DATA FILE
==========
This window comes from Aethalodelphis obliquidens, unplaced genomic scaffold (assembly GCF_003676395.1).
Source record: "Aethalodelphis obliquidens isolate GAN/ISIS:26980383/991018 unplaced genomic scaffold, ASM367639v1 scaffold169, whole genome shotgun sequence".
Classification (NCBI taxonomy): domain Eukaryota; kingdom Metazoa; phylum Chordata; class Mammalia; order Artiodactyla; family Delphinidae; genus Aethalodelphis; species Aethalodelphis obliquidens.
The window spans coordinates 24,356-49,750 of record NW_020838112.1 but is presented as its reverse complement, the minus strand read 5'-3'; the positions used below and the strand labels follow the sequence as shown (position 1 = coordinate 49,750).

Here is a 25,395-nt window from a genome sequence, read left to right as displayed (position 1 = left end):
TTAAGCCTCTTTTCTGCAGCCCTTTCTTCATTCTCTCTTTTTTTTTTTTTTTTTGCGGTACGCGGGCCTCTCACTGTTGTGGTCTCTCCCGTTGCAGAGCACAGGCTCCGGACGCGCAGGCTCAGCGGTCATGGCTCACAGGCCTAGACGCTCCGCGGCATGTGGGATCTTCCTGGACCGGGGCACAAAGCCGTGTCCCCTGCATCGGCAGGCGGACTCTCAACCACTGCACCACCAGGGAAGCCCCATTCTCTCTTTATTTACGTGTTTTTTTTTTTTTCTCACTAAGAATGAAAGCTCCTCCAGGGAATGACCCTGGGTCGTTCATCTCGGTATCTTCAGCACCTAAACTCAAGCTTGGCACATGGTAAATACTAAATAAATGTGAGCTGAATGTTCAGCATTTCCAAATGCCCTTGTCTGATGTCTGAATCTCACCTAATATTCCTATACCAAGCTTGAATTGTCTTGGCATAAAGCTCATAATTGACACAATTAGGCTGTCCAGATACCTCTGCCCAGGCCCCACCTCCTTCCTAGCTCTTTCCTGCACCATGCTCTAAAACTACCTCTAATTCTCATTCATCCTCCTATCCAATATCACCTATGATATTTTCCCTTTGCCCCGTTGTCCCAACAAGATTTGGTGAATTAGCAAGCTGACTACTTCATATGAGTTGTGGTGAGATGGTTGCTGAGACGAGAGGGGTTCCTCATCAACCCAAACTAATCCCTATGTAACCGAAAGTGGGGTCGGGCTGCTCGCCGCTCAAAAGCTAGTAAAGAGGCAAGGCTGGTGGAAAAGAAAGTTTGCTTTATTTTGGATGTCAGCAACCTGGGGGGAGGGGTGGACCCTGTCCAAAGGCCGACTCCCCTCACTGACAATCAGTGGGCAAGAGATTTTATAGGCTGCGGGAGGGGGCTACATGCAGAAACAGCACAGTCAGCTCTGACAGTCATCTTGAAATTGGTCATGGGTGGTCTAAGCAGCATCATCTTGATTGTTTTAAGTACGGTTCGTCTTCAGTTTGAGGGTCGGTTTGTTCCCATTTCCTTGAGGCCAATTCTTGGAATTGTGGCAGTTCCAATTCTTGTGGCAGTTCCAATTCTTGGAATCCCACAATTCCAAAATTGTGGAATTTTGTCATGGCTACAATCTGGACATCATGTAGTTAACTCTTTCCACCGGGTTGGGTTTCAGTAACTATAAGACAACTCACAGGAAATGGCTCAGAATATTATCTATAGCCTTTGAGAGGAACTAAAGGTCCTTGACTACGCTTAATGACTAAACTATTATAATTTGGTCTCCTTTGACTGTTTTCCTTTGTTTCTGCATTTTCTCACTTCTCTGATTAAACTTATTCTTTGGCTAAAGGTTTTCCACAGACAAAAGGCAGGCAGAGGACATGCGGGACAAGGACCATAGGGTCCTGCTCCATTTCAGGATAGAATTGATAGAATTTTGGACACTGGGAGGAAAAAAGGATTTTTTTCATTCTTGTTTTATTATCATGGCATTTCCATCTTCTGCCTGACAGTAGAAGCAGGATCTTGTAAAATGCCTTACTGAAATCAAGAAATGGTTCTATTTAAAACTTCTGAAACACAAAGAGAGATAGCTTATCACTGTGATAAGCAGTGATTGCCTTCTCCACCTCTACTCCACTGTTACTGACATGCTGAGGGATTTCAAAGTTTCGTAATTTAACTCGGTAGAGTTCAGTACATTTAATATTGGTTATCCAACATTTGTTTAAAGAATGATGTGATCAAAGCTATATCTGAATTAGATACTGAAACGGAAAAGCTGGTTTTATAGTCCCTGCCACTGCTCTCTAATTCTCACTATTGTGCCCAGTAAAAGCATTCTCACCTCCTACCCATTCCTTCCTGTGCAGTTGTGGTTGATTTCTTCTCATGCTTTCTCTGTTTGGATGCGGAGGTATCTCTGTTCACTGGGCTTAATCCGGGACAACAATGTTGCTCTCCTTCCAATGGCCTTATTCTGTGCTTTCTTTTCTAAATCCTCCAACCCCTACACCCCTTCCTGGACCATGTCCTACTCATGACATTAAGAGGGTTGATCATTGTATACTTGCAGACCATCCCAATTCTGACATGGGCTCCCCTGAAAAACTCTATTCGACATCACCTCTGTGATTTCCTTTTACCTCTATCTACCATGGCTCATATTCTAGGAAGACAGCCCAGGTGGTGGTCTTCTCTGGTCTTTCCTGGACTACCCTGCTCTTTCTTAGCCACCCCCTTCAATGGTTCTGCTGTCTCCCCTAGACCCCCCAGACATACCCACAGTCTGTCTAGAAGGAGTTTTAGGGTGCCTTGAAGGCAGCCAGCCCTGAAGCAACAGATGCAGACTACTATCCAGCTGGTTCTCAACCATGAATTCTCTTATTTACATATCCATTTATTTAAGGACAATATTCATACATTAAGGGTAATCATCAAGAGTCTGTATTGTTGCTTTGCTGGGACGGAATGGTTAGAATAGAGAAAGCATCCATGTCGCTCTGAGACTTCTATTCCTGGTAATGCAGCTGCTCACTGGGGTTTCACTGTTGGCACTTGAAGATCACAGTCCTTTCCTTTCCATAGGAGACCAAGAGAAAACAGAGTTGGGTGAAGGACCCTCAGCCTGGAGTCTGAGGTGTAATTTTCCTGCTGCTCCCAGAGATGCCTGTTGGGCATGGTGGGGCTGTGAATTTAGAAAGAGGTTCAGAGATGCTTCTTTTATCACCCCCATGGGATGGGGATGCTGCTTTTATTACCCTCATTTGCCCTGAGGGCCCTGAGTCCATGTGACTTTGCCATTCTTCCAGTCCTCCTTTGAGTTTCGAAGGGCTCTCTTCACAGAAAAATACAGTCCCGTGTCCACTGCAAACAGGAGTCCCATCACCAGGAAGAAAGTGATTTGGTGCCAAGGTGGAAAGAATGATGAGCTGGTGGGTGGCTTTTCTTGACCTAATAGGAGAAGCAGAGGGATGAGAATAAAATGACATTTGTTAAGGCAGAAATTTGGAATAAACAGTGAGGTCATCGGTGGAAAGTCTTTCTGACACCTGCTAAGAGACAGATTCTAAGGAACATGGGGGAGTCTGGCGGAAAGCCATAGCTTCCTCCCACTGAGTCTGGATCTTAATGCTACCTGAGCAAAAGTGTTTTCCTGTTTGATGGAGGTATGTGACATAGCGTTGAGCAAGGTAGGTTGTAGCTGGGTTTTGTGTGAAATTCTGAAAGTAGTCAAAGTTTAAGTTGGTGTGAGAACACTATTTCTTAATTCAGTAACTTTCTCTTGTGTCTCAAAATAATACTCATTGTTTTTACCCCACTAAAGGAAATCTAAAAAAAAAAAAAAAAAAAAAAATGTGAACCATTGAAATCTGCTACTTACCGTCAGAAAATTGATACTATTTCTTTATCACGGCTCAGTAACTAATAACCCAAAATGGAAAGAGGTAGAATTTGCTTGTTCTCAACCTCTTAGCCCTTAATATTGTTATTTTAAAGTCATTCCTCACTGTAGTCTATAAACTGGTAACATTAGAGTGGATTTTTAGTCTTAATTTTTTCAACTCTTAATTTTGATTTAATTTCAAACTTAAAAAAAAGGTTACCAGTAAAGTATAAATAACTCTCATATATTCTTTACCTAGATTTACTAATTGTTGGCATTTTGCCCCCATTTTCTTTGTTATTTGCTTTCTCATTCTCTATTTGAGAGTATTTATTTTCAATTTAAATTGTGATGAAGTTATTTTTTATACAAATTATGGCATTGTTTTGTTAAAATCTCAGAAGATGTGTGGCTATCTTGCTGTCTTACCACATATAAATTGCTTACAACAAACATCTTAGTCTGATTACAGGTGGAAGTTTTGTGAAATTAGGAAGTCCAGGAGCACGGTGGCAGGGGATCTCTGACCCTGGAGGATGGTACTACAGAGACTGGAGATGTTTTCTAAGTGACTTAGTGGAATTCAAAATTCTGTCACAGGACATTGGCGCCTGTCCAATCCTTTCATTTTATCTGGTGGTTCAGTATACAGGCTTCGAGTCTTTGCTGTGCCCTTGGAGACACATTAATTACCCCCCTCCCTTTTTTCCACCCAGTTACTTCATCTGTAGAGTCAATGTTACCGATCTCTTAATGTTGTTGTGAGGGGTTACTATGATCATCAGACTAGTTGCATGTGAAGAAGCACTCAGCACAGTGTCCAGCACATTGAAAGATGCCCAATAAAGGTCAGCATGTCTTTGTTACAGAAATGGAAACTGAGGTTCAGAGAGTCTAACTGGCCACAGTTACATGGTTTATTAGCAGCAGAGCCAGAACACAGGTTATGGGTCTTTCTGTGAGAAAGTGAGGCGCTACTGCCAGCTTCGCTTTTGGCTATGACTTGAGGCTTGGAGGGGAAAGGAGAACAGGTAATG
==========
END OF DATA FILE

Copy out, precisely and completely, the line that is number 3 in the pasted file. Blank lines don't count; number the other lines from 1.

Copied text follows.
Classification (NCBI taxonomy): domain Eukaryota; kingdom Metazoa; phylum Chordata; class Mammalia; order Artiodactyla; family Delphinidae; genus Aethalodelphis; species Aethalodelphis obliquidens.